- The Washington Times - Friday, September 10, 2010


After Barack Obama’s win as our nation’s first nonwhite president, it is coming as a shock to me that the Washington mayoral race is being defined by race.

Voters need to look beyond the race of candidates and into the values and skills the candidates have. America seemed to be moving forward with the election of Mr. Obama, but unfortunately, race is still playing a large part in our elections. Washington Mayor Adrian M. Fenty is receiving the allegiance of the city’s minority white population, while mayoral candidate Vincent C. Gray has won over the majority population, the black constituency.

It is absurd that one candidate is receiving the majority of votes from a particular racial group. This doesn’t seem like a coincidence. In addition, Mr. Gray makes it a point to mention that the deputy mayor for education, the schools chancellor, the schools superintendent, the chief of police, the fire chief and the attorney general are not black.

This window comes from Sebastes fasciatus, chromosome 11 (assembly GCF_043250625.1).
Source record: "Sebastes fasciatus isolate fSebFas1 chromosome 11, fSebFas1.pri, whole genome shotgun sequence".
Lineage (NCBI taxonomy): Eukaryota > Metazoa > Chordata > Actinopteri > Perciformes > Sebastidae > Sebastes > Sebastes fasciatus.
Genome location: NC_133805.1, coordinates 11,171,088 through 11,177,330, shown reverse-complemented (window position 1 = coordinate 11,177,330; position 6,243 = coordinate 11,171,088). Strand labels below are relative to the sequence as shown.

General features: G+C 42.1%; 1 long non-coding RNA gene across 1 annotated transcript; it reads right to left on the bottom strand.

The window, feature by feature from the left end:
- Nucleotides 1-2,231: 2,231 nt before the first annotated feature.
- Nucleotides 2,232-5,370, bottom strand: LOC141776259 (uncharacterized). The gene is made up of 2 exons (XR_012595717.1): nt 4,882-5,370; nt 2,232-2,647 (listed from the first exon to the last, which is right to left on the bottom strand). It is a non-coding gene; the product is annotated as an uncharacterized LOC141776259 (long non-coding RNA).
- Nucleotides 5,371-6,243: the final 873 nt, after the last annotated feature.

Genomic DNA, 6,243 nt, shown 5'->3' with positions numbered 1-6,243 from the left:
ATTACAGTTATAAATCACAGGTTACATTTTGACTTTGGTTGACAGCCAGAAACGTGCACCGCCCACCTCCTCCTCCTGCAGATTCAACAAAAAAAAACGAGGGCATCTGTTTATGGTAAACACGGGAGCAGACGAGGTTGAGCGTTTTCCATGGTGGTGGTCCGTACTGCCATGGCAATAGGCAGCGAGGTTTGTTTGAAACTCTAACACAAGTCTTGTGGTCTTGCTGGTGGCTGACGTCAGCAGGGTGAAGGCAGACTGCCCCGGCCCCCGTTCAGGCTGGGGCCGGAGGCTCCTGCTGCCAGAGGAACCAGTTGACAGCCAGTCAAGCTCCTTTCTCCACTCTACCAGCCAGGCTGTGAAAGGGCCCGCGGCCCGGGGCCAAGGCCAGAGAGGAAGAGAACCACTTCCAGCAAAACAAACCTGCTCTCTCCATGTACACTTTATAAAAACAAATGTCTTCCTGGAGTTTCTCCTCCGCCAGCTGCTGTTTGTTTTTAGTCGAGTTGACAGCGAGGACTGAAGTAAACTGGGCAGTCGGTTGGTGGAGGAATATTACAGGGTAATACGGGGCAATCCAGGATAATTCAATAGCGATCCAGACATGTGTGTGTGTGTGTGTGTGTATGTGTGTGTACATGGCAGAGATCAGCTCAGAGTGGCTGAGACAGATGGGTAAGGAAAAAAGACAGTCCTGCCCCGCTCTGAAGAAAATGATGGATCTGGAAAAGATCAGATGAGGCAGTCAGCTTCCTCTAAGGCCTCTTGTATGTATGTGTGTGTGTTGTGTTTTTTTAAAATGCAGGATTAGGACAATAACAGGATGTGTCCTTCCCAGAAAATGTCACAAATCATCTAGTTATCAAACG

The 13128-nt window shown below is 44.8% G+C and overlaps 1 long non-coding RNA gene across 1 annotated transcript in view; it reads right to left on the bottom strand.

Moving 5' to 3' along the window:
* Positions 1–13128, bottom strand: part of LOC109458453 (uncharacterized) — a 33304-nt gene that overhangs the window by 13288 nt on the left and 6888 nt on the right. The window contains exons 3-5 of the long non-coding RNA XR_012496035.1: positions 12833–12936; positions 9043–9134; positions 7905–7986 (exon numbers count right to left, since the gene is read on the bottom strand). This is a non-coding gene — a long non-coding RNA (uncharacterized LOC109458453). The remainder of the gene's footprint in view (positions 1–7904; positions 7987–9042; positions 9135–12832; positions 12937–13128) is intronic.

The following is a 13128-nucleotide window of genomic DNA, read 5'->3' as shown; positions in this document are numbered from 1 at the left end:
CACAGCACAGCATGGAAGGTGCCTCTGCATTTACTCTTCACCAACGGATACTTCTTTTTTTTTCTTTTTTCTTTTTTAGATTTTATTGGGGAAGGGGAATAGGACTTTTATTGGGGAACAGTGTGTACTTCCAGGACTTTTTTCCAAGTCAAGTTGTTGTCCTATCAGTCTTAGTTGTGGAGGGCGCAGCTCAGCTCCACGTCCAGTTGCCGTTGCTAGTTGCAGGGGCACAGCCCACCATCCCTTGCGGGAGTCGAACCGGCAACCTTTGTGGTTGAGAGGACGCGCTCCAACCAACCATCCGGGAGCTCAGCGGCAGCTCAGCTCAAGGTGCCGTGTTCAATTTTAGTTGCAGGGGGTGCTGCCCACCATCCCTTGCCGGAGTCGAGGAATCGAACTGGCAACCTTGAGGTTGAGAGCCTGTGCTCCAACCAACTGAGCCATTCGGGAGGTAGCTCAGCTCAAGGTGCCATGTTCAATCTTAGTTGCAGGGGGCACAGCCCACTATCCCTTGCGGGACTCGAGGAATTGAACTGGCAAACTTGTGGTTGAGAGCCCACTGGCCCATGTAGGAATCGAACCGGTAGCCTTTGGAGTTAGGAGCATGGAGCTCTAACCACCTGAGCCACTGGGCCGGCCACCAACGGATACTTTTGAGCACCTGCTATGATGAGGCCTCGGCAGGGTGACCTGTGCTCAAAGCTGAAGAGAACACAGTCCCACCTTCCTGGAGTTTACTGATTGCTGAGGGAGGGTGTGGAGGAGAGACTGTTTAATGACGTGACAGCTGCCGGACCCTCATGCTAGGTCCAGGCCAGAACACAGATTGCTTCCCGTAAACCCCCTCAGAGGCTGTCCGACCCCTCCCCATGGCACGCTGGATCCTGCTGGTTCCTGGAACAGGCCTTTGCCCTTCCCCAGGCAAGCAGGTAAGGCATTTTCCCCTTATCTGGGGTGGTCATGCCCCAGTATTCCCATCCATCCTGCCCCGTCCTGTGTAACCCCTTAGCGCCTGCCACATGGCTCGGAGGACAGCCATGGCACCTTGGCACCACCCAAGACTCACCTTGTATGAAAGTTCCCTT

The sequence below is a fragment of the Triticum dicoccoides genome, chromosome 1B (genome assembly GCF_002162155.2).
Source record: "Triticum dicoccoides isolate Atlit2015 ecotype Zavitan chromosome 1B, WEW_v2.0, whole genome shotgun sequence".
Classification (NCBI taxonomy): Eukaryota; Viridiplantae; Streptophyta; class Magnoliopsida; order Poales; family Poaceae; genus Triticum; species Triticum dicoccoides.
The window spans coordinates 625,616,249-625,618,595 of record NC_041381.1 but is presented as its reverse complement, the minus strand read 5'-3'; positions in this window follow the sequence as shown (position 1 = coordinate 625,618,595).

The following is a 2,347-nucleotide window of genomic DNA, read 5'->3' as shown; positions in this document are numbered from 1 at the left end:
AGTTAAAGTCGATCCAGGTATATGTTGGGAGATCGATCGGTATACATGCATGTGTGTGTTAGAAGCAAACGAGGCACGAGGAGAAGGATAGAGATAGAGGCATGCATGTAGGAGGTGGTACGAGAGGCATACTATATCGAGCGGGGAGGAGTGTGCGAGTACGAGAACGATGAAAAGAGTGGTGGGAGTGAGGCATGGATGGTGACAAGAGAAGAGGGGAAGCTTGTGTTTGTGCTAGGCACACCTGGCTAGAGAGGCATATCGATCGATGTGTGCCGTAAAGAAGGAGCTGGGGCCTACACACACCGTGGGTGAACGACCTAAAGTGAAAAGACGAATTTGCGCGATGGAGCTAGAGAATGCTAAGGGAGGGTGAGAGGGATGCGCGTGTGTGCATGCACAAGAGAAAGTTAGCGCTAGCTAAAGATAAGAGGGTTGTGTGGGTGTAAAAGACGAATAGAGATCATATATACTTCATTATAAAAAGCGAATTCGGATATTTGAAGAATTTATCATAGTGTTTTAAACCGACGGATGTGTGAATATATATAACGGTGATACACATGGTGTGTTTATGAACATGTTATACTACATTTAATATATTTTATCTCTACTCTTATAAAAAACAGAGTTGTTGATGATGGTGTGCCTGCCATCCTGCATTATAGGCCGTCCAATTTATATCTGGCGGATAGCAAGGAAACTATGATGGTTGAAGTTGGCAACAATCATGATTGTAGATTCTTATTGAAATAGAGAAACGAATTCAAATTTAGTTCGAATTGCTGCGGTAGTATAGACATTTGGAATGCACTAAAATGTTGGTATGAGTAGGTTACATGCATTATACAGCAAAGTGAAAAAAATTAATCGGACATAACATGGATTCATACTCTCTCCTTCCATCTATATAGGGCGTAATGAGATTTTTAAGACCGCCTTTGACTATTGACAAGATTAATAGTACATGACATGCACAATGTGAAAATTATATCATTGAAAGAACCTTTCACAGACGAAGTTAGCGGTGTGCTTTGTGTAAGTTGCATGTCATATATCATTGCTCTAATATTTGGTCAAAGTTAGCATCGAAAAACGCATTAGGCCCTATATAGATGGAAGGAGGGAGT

The races of these officials don’t represent the city’s racial makeup, but these people hold the positions they do because of qualifications and abilities, not race. If a candidate for mayor can’t get past the issue of race, the voters won’t be able to do so, either. In order to get past racial prejudice, narrow-minded thinking such as this needs to be eliminated.


Silver Spring, Md.

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